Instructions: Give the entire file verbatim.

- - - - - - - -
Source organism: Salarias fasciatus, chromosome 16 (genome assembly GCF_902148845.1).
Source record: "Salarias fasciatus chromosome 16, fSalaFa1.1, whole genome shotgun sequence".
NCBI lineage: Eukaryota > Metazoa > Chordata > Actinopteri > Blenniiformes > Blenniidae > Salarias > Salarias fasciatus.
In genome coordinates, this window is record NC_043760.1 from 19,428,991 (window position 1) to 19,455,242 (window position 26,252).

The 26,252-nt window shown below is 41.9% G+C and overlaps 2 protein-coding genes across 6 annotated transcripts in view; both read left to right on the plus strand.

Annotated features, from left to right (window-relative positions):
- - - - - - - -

Source organism: Salarias fasciatus, chromosome 16 (genome assembly GCF_902148845.1).
Source record: "Salarias fasciatus chromosome 16, fSalaFa1.1, whole genome shotgun sequence".
NCBI lineage: Eukaryota > Metazoa > Chordata > Actinopteri > Blenniiformes > Blenniidae > Salarias > Salarias fasciatus.
In genome coordinates, this window is record NC_043760.1 from 19,428,991 (window position 1) to 19,455,242 (window position 26,252).

The 26,252-nt window shown below is 41.9% G+C and overlaps 2 protein-coding genes across 6 annotated transcripts in view; both read left to right on the plus strand.

Annotated features, from left to right (window-relative positions):